The observation about the rain garden’s unceasing flowering gives me a hint of how to accomplish this way of being, struggling for truth but not fighting. If our life can be like plants in the rain garden, unceasingly flowering, in sunny days and dark rainy days, it will make life more bright and the struggle and sacrifice easier. Like the Jesus prayer we need to repeat this exercise of “unceasing flowering” so it becomes a way of our heart.


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Nine Grafs, Cousin William and the Dog - Wednesday, August 04, 2010

Graf Kids, mom and
cousin William

Tonight there are nine Grafs in the house, plus cousin William and a dog. There are the three of us who live here, my other son and his family of five, my brother visiting from Denver, my grandchildren’s cousin and best friend William, and my grandchildren’s dog. Tomorrow all leave except the dog and me. Babysitting a country dog in the city is not easy. This dog knows not a leash. My son and his family will stop by at night to take the dog back with them.

Taking time for family is good and right. However, today, traveling around with my brother, I realized how much the friends I drive to appointments are like family. I also feel close to some of the people that I email even though I might not see them often. I even felt close to an elderly woman in Afghanistan, Ann Jones, whose article “Here Be Dragons” I put on the Feature Article page today. Recently I have felt close to people I disagree with, or who ignore me and my messages.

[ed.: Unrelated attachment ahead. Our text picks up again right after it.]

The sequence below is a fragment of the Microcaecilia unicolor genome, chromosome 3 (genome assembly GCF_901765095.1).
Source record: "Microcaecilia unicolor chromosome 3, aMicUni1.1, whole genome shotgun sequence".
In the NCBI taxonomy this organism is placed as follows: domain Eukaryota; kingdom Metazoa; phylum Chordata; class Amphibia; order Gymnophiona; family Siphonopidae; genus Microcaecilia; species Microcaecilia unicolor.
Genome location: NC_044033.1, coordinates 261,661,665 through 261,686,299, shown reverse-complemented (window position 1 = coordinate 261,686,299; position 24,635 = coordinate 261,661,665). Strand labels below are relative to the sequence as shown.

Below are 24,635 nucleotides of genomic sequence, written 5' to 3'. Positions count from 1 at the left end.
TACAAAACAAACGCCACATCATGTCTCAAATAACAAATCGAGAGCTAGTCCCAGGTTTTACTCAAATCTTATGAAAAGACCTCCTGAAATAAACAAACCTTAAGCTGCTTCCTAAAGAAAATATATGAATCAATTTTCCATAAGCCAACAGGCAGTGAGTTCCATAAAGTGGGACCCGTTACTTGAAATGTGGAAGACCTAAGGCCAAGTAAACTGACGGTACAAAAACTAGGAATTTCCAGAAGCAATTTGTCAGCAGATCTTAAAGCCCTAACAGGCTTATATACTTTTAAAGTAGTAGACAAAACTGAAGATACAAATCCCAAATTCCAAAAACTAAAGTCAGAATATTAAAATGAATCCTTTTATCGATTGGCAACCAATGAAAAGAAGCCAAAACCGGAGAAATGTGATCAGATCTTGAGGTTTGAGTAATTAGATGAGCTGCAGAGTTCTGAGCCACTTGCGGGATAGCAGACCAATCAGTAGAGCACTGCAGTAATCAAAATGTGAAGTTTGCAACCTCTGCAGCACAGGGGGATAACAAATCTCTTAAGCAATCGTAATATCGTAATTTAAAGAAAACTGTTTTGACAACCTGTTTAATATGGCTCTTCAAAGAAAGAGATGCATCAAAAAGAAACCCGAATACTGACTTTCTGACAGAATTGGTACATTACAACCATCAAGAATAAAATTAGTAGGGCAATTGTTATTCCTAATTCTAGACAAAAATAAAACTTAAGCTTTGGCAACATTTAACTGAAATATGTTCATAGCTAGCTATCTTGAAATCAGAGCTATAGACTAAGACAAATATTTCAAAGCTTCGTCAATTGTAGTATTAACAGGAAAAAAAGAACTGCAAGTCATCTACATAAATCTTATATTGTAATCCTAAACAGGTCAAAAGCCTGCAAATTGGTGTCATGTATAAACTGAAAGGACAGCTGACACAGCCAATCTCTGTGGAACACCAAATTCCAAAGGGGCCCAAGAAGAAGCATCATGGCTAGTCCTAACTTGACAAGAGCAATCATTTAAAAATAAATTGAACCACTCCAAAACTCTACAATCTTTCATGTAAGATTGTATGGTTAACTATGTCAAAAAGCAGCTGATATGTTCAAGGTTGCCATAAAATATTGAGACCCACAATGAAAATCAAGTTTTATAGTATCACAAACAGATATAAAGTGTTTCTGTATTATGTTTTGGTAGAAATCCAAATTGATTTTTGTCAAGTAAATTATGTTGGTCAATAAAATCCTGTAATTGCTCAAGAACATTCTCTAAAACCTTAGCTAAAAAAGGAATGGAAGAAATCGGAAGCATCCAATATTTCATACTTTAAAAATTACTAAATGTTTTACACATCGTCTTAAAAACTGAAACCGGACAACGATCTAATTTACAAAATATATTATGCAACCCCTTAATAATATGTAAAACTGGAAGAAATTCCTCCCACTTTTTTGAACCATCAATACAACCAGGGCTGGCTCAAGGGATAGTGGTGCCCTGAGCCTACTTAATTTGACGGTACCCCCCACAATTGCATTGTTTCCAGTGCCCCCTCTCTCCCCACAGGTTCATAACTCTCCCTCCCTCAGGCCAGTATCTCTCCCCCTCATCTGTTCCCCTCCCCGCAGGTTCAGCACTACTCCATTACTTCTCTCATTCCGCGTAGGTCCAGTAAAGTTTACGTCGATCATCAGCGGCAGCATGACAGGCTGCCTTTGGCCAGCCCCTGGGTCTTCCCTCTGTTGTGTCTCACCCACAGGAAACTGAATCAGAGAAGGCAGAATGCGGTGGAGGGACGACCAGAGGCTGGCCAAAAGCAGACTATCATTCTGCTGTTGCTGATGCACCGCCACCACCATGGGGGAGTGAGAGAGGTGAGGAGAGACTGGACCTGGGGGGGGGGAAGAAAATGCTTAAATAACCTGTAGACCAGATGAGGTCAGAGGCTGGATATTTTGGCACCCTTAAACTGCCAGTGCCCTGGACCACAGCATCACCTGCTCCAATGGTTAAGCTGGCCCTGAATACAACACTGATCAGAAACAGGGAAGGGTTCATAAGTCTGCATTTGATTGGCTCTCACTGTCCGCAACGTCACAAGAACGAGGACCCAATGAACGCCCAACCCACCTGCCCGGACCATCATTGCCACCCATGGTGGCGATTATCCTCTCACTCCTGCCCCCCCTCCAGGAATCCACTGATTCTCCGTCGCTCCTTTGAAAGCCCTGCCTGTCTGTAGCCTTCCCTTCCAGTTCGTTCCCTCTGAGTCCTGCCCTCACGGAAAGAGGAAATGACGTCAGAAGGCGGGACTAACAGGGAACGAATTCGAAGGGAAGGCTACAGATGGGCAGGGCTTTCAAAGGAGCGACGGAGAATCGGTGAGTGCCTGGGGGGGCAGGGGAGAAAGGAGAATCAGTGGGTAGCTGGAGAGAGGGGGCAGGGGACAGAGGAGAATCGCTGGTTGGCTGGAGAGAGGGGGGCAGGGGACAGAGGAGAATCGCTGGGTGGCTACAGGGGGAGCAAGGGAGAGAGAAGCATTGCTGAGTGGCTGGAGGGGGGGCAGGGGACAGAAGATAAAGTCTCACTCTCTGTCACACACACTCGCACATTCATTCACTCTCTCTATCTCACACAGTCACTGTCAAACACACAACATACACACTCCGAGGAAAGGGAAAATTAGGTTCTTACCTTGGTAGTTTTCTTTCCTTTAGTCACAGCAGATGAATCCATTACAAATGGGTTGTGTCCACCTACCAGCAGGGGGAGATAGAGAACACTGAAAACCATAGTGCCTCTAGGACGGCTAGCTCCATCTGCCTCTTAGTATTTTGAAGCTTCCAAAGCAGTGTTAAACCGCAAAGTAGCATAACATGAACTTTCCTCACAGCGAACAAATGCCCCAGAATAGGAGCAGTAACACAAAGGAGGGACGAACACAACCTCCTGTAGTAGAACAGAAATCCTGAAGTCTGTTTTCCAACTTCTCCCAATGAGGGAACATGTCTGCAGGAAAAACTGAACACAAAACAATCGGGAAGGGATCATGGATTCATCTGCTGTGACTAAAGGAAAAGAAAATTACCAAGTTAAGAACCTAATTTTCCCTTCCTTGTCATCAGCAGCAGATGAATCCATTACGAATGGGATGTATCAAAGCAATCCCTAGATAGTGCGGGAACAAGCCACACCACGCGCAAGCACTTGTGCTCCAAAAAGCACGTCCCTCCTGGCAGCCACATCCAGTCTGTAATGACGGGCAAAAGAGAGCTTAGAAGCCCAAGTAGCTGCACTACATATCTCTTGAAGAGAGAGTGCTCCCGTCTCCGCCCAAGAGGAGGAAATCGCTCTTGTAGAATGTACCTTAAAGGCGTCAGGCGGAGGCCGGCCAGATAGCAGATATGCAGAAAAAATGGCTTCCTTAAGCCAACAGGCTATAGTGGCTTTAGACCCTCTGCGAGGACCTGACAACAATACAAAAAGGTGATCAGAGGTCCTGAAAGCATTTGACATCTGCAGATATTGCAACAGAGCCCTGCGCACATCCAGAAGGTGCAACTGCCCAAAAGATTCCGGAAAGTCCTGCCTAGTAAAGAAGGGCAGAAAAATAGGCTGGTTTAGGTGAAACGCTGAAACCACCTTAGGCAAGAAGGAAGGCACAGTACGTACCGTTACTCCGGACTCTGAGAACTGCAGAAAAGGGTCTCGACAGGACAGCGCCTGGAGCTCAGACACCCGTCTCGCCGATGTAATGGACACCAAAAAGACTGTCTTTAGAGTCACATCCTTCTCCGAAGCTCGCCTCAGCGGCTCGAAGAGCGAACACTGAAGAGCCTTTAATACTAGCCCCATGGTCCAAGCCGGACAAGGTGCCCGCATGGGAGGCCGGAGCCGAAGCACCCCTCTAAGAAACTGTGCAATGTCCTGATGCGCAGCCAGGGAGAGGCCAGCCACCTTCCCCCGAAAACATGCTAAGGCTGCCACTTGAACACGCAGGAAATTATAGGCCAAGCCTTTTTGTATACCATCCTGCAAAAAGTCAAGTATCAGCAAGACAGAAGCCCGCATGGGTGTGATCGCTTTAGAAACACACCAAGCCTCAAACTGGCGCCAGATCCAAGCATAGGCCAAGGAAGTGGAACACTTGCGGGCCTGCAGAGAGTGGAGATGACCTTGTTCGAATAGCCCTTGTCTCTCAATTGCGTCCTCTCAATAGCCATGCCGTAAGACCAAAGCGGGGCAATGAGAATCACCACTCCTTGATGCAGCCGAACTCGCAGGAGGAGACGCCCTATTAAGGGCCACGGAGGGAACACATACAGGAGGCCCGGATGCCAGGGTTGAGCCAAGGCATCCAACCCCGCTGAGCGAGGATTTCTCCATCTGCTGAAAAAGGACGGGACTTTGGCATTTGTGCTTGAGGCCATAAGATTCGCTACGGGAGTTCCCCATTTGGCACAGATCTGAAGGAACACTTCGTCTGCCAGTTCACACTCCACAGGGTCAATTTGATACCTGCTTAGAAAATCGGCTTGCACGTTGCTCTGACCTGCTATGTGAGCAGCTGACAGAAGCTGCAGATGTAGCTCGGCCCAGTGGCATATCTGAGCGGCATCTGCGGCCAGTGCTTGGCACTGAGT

All this Gandhi, Martin Luther King Jr., Jesus and Dorothy Day stuff about us all being brothers and sisters must be starting to get to me. Thank you Graf family, nine Grafs, William and the dog.


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Grow, Pick and Eat Together - Tuesday, August 03, 2010

Grow, Pick and Eat Together

In these posts I have talked about companion planting, planting plants near each other that help each other grow. Native Americans successfully planted corn, squash and beans together. In India at the Navdany farm we saw up 3 −17 plants together in one plot.

In my front yard I have planted tomatoes and basil together. Both plants need a lot of sun and water which this raised garden gets. Today I went out again to pick the bountiful basil and cherry tomatoes in this garden.

These companion plants and picking partners also make for good eating together. Fresh tomatoes and basil topped with some olive oil and salt are delicious.

Basil and tomatoes grow together and are complimentary in eating. They have a lot in common but are very diverse in other ways. Basil when it is picked grows back, again and again. Tomatoes do not. I found out that when you thickly plant a variety of tomatoes plants around a trellis the cherry tomatoes, the smallest ones, will dominate the early growing. Next year I will plant cherry tomatoes around one or two trellises , pear tomatoes for sauce around another trellis or two and regular tomatoes around one or two trellises.